A few years ago, I noticed the American investigative journalist and documentarian Jon Alpert for the extraordinary documentary “Cuba and the Cameraman”. It was a film that showed life in Cuba in an incredible way during the 45 years that Alpert went there and filmed people first as a journalist and then as a documentarian. Ever since the beginning of the seventies, Alpert traveled to various parts of the world as a journalist and reported from Vietnam, Cambodia, Cuba, Nicaragua, Iran, China, the Philippines and Afghanistan, and he was more interested in the fates of ordinary people than standard political topics. We could see this perfectly in “Cuba and the Cameraman” where he returned to the same people over several decades and through their examples we could perhaps best understand what life in Cuba under Fidel Castro looked like during all those years.
As the very name of the documentary “Life of Crime 1984-2020” suggests, it is a film that was also created over an extremely long period of time, but this time he did not have to go so far from New York where he lives. In this equally impressive and shocking documentary, he followed the lives and destinies of three residents of Newark, New Jersey for more than 35 years. And this documentary begins with a completely unreal and insane scene as it follows one of the three protagonists as they shoplift. This is actually just the beginning of this disturbing, tragic and terrifying story about the lives of three petty criminals and drug addicts – Freddie Rodriguez, Robert Steffey and Deliris Vasquez. They are all young people in the beginning, in their early twenties (Deliris even younger), and Alpert has been recording what was happening in their lives for years.
Unfortunately, there is little that is good because all of them will get stuck not only in crime, but also in drugs (Deliris and in prostitution), and here we get a not at all censored insight into the lives of people from the very bottom of society. It never ceases to fascinate me how people like this can even let someone get so close to them because Alpert not only films them in the act of crime, but also while they are doing drugs, while they are in prison, while they are at their lowest points in life. One after another, there are completely surreal and unreal situations that one would think were possible only in feature films. These people go to prisons and get out and end up behind bars again, and they all think and plan to change their lives even though it is obvious that such a thing is probably not possible.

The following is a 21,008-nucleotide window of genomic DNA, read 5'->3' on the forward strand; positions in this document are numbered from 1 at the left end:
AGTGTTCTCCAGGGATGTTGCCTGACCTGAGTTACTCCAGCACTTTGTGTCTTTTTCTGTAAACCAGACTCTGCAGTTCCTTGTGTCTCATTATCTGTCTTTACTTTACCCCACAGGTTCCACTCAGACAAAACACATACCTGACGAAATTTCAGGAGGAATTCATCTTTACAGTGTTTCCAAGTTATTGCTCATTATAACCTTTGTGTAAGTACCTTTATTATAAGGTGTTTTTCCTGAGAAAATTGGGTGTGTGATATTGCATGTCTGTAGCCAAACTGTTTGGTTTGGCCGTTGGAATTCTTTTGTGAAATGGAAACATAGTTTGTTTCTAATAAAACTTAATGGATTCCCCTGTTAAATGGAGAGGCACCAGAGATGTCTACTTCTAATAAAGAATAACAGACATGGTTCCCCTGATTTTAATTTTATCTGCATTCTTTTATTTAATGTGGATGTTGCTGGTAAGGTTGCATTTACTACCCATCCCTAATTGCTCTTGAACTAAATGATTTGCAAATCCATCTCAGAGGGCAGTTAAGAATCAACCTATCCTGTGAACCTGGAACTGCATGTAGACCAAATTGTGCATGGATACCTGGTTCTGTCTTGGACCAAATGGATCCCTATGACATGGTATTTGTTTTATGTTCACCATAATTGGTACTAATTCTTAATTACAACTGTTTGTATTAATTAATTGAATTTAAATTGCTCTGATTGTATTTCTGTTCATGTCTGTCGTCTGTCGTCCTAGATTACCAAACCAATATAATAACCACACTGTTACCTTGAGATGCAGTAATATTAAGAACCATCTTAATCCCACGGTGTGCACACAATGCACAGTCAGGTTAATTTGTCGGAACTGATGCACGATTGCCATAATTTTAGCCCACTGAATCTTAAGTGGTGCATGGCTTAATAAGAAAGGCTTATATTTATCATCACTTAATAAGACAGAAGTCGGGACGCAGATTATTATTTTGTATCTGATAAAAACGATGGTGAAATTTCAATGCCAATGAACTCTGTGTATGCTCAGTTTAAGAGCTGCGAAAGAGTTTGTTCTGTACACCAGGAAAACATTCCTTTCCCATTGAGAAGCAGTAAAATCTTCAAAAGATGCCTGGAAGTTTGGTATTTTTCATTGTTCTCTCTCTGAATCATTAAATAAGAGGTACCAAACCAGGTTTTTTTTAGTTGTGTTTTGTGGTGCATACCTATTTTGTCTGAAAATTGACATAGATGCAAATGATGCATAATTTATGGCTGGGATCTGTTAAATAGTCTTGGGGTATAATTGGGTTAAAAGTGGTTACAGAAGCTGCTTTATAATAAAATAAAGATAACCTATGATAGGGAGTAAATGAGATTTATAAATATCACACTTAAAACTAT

This is perhaps the best and most complete representation of that lowlife America where people’s lives are probably destined to be drug addicts and criminals, so one of the protagonists at one point says, well, all my friends are junkies and thieves, so how can I be expected to be different. What kind of lives are constantly hanging in the balance and it’s quite clear that it can’t end well for any of them. Although initially following the lives of such people who act almost borderline retarded may seem exploitative, Alpert was able to use their examples to show the entire disaster of today’s America and society in which it is completely normal for there to be countless people like Freddie, Rob and Deliris.
This film actually began to be made at the end of the eighties when Alpert was filming a documentary for HBO about people involved in crime, and the first part of the film was shown at the end of the eighties. However, it is obvious that over the years the author has connected with these people and that he cares about them and is extremely empathetic towards them and he himself tries to help them finally try to get their lives on the right path. However, it doesn’t just go that way and they all have in common that they constantly stumble again and end up in even worse stages than before. Thus, we first meet Rob as a kid who steals from stores, and when he gets hooked on heroin and his criminal activities, he will become more and more serious and violent. Freddie will even become infected with HIV thanks to heroin, but that won’t stop him from shooting, while we initially meet Deliris as Rob’s girlfriend who, as a teenager with three children, is already a heavy addict, then a prostitute.
Although most of the film takes place in the eighties and nineties, and the ending seems somehow rushed, it is an impressive and deeply disturbing, terrible story. Alpert may have initially had the idea to make a film about the criminal underworld of Newark and the lives of criminals, but “Life of Crime” turned into a film about how hard drug addiction directs and determines the lives of Americans. All of them have in common that they want to put themselves in order, to even clean themselves up when they end up in prison, but problems arise once they get out again. It is fascinating how, in those first moments after leaving, all of them are convinced that they are turning over a new page and that drug use is over, and when Alpert returns with the camera in a month or a year, we see them unrecognizable, broken. This documentary seems to raise the question of whether they are solely to blame for all of this, or whether the environment or the system in which they live is also partly to blame, and how difficult it is to get out of all that when someone falls into a centrifuge.